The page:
Generally, for students who finish the LLB, it gives a big opportunity to specialise in international law or European Law, so this creates a niche for the students. At the same time, it keeps the career prospects open; you can either work in the public sector, the NGO sector, the private sector, and then also with international organisations and institutions. Doors are open to many options. For technology law, all the above apply as well but it also covers other market needs and social needs, or even raising awareness on digital problems, like data protection. A fascinating aspect is that, especially for technology law, countries have special ambassadors for technology issues. Having the technology law track opens, even more, the doors to the private sector because every single company, if they are processing data of their employees, i.e. having online services, they have to comply with data protection legislation so they need a data protection officer or they need a legal consultant aware of technology issues. The public sector across all countries is already asking lawyers with expertise in tech issues.

Has the Covid-19 situation or any other recent international events (ie. brexit) affected the way in which experts in your field practise/operate their professions?

Covid-19 changed a lot of things, it has put a strain on both professors and students. We realised that a lot of our teaching was based on us having to be in a classroom and having all of these social cues. In terms of lectures, most of us if not all of us, because of the extra effort we had to put in, now are designing the courses in a better way, using tools that we haven’t been using in the past. Students learned how to be more independent learners, although, in a very painful way, they had to learn how to study more efficiently and how to think more critically. Many things that we learned how to do digital, i.e. teaching, collaborating online, etc., many of these new ways will be here to stay. About Brexit, in terms of the university, we see more students from the UK and students that used to go to the UK come to us.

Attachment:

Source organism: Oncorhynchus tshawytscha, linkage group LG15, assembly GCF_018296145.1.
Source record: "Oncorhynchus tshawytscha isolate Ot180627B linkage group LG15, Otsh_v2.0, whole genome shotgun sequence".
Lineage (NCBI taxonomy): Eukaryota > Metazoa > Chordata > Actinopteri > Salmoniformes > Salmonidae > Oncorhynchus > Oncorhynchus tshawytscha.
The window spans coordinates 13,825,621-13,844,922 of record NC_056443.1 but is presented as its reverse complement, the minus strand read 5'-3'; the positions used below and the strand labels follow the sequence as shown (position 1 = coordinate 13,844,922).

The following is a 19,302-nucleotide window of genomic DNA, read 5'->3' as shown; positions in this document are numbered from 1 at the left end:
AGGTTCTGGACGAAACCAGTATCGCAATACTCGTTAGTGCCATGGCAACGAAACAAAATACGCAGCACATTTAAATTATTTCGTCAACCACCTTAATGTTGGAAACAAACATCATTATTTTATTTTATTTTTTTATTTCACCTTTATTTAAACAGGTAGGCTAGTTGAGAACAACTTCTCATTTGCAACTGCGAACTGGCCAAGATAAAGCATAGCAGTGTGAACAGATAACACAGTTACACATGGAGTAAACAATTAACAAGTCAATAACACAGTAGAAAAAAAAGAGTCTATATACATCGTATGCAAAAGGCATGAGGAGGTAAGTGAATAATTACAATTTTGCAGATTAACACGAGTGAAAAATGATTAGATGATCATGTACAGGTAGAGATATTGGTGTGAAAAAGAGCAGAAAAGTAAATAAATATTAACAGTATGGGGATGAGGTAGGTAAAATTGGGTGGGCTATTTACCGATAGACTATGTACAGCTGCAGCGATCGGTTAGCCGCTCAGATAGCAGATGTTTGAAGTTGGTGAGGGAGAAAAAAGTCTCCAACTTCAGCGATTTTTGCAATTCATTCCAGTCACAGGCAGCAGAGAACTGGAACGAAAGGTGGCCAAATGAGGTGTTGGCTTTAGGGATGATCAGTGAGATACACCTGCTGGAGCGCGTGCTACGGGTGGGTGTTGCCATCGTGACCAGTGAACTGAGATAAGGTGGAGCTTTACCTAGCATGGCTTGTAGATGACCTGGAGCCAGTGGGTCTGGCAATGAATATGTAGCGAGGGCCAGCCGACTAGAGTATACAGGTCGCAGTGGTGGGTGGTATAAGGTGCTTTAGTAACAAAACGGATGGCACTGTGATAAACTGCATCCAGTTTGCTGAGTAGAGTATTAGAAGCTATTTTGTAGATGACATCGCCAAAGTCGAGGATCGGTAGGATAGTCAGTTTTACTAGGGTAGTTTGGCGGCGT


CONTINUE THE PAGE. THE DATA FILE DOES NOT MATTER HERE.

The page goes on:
Do you have any advice for students interested in pursuing your same field of legal expertise?

I have two general pieces of advice. My first tip is for people  thinking about taking less conventional choices and paths - do not hesitate, take them! Usually, it pays off, so if you are thinking of unconventional paths, go for it. Students are often afraid of making mistakes or they are afraid of what the next best step should be. This is only a thought, you should go for it, nothing bad will happen. The second piece of advice is that we should start thinking about the value of multi-disciplinarity when we study and research law. Building bridges with other disciplines is important. We are called to work on legal challenges that cannot be addressed only by law. People will be required to work in settings with colleagues with other backgrounds and we will asked to be able to converse with them, understand one another and co-produce outcomes. In the technology law track, Jeanne Bonnici, Jonida Milaj-Weishaar and I really try to put this in practice: Understanding technology is essential to drafting, interpreting and applying the law. Conversely, what is the role of law and regulation for technological innovation and society?

- Interview by: Cristiana Zamfir, International and European Law student
- Editor: Dr. Chris Brennan, Marketing Advisor, Faculty of Law